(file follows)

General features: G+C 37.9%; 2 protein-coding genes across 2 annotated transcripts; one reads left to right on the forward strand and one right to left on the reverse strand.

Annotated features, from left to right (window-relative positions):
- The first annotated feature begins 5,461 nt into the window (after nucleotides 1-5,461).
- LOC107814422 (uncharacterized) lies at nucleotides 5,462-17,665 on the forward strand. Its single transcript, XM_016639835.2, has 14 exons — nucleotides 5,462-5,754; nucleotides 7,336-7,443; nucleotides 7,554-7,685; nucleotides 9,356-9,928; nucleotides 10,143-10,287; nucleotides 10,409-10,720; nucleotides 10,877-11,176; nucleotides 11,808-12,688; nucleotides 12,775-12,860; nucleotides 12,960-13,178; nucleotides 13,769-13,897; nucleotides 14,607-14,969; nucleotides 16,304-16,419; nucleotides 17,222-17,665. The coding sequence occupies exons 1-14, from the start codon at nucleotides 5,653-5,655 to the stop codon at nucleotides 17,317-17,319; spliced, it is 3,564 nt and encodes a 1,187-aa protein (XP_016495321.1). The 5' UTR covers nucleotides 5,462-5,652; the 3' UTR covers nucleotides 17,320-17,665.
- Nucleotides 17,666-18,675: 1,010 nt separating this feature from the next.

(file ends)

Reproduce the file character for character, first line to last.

General features: G+C 37.9%; 2 protein-coding genes across 2 annotated transcripts; one reads left to right on the forward strand and one right to left on the reverse strand.

Annotated features, from left to right (window-relative positions):
- The first annotated feature begins 5,461 nt into the window (after nucleotides 1-5,461).
- LOC107814422 (uncharacterized) lies at nucleotides 5,462-17,665 on the forward strand. Its single transcript, XM_016639835.2, has 14 exons — nucleotides 5,462-5,754; nucleotides 7,336-7,443; nucleotides 7,554-7,685; nucleotides 9,356-9,928; nucleotides 10,143-10,287; nucleotides 10,409-10,720; nucleotides 10,877-11,176; nucleotides 11,808-12,688; nucleotides 12,775-12,860; nucleotides 12,960-13,178; nucleotides 13,769-13,897; nucleotides 14,607-14,969; nucleotides 16,304-16,419; nucleotides 17,222-17,665. The coding sequence occupies exons 1-14, from the start codon at nucleotides 5,653-5,655 to the stop codon at nucleotides 17,317-17,319; spliced, it is 3,564 nt and encodes a 1,187-aa protein (XP_016495321.1). The 5' UTR covers nucleotides 5,462-5,652; the 3' UTR covers nucleotides 17,320-17,665.
- Nucleotides 17,666-18,675: 1,010 nt separating this feature from the next.